Let me clarify right off the bat that I am a feminist and I am all for progression in favour of equality.
I absolutely applaud the introduction of shared parental leave, I think it’s a brilliant way to level the playing field for working parents.
I think what happens to mums when they go on maternity and attempt to return to work can be horrendous. Women suffer discrimination or worry taking a full year out to stay at home will mean they miss major projects and events that would cause their career to take a massive hit.
Whatever the reasons, maternity leave for a full year can seem like a long, and costly, exercise. And that doesn’t mean women didn’t want to have a baby or plan to have a baby, some just want to have the career and the kid. There’s nothing wrong with striving to have it all.
Plus that first year with baby is seriously tough. The sleepless nights, the lonely days, the endless crying. I think it’s nice that dads get that bonding time with their baby, and they can see firsthand how bloody hard it is looking after a baby 24/7.
But while I’m normally always in favour of sharing, I wouldn’t have shared my parental leave.
That’s not to say I don’t totally support people who do, but there’s just no way it would have been for me.
Had my husband asked to share my maternity leave, I think we might have had a lengthy debate (putting it gently) on our hands.
You see while both my maternity leaves left me feeling dazed and confused, exhausted, frustrated and at the end of my tether at times, I loved them.
More than that, I wanted to be there for every single moment in that first year. Both good and bad.
I wanted to see both kids through all of their milestones, not missing the first tooth and the first bit of crawling. I wanted to know their routine inside out, to help them through every cold and figure out what on earth would help get them to sleep.
It’s not that working parents don’t get to experience the milestones, it’s just that not being at home for nine or more hours per day does mean that you miss a lot of moments. I know that, because I now work full-time five days a week.
And I treasure those moments that I did get with my kids in their first years so very much.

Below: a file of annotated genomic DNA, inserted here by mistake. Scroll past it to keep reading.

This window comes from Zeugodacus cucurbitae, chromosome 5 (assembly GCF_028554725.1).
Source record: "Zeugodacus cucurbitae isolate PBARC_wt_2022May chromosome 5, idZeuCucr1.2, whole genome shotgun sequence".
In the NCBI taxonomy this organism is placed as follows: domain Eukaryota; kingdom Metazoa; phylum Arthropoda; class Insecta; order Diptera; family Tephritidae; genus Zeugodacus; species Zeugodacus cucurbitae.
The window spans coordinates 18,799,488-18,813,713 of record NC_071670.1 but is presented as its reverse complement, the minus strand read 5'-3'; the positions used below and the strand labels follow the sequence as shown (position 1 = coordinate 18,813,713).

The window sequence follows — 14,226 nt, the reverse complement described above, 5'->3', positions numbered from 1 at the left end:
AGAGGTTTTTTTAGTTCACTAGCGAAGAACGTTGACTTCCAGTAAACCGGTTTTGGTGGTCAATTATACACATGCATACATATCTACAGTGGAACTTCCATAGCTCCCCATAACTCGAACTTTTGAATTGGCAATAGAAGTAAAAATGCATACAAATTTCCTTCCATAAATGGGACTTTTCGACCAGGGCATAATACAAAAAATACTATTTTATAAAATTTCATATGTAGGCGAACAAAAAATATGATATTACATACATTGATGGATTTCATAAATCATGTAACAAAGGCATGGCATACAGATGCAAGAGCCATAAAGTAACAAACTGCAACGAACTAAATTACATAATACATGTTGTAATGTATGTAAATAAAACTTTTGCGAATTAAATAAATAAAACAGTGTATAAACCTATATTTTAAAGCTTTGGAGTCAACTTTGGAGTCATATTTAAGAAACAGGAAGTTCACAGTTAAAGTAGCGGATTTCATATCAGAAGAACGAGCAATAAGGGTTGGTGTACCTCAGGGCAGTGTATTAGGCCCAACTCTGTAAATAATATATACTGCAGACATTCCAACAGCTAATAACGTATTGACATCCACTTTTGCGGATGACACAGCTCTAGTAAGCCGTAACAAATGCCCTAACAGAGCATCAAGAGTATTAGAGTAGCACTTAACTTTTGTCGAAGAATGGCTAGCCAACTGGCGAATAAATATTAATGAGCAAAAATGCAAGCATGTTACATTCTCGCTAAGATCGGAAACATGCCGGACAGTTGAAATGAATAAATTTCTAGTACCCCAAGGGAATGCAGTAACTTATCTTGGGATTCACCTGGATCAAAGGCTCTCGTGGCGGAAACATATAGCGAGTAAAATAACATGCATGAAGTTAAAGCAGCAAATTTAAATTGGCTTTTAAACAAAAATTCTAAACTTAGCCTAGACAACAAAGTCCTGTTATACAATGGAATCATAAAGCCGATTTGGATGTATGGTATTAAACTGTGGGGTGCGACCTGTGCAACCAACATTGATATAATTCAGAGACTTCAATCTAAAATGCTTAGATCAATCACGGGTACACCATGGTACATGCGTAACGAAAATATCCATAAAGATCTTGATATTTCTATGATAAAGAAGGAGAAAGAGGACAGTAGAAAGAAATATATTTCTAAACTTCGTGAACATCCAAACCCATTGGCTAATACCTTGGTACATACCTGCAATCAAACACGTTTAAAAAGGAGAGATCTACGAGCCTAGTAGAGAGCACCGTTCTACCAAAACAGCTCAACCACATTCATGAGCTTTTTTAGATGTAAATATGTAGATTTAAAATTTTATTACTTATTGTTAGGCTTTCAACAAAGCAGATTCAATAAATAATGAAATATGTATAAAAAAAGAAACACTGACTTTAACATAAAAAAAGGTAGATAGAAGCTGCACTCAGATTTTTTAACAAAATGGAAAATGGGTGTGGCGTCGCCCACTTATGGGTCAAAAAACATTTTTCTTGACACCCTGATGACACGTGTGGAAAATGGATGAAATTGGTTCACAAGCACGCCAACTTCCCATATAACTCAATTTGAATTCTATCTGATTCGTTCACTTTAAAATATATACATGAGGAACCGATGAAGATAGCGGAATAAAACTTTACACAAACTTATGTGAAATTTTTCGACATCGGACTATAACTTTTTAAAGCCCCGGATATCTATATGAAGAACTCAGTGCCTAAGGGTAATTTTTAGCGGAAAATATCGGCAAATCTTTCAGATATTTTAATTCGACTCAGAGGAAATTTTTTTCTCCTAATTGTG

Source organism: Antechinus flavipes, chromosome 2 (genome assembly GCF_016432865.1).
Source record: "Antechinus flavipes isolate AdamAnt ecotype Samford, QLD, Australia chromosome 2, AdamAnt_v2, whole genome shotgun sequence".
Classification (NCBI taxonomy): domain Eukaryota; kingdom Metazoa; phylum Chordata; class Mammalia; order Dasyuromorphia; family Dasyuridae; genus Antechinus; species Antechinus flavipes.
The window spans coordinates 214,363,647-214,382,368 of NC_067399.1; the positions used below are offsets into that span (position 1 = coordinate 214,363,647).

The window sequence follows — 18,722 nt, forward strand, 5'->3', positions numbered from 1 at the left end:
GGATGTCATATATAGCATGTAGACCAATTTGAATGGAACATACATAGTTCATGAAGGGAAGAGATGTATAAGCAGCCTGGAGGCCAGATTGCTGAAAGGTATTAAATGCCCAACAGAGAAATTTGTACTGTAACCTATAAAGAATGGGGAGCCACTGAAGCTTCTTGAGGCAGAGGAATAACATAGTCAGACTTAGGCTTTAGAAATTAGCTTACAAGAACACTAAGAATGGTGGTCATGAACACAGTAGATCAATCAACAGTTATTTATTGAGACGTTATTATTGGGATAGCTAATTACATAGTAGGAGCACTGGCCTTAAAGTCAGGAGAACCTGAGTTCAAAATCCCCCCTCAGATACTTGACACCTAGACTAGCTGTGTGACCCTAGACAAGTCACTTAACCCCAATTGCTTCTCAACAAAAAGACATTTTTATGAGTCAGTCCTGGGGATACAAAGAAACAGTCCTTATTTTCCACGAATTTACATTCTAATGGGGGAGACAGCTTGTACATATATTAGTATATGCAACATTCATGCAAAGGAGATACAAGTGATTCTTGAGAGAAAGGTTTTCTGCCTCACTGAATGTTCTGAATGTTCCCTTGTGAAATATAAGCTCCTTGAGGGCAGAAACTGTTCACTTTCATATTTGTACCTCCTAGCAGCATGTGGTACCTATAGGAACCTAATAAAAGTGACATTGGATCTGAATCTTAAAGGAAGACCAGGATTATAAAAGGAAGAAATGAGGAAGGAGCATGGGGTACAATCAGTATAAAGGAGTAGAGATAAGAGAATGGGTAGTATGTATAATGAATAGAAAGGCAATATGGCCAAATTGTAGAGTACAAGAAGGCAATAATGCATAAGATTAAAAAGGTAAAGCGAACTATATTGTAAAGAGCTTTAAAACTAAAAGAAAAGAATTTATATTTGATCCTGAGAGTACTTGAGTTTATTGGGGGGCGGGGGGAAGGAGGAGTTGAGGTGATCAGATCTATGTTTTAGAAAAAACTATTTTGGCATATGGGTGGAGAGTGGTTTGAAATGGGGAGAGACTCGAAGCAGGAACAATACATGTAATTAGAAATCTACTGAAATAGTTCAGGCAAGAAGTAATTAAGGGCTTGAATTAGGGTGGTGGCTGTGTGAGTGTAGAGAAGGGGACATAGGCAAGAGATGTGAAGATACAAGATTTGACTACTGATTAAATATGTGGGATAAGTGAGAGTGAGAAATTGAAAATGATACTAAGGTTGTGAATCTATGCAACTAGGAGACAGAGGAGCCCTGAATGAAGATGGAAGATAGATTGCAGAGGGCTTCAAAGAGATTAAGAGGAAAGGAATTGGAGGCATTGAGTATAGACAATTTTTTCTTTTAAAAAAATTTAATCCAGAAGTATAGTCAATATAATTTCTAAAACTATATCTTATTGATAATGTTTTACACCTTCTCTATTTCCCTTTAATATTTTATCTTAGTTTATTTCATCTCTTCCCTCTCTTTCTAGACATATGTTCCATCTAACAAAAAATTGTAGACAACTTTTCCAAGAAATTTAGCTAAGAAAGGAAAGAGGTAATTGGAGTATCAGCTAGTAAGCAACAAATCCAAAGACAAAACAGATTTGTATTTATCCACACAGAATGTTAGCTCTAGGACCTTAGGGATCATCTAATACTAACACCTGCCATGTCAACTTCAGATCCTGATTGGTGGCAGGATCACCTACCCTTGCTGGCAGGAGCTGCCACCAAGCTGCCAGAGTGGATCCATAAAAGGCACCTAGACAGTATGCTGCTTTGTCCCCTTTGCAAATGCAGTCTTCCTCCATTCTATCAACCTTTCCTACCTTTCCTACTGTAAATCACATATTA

Plus there’s the fun stuff you get to do with your baby. The swimming lessons, the baby sensory classes, the get-togethers with fellow parents to talk about what a nightmare sleep we had the night before.
I look back on it all now and, while I know I had some dark days when I was really struggling to get to grips with the whole motherhood thing, I feel really happy that I had that time with my children.
Reading back on this confession, I feel like a traitor, like I’m letting the side down somehow. Admitting that I didn’t want to rush back to work and let my husband take on more of the responsibility, seeing as the children are 50 per cent his, feels extremely backward.
I realise I might sound like a 1950s housewife – heaven forbid my children’s father be involved with his children in exactly the same way as me.
I worry that writing this will make me a pariah among feminists. Plus I know I sound like a hypocrite. I want equality but I don’t want to share the parental responsibility.
But I guess it’s a mummy thing. Men of course love their children as much as women, but they don’t have the rush of hormones, that strong instinct to nurture.
Yes they want to protect and lavish their kids with affection, but at the end of the day women feel the first year differently. We were the ones who grew the babies after all.
Maybe I am reinforcing stereotypes here – something I normally hate – but I can’t say this is an area I would be progressive on.
I just wouldn’t have wanted to share my maternity leave, or receive less of it, for anything. I was worried enough that I might not be able to afford to take the full year off with both kids.
We deserve equality at home and at work. But men and women – people in general – can still feel things differently.
And as I spent nine months carrying the little lovelies and nearly 24 hours pushing each of them out, I think I get first dibs.
So if you’re thinking of sharing parental leave with your other half that’s fantastic.
As with all things parenting, we all need to find the path that works best for us. That doesn’t mean I’m against progress. Because, after all, surely it is progress if we get the choice.
What do you think? Would you, or have you, done shared parental leave? How did you find it?
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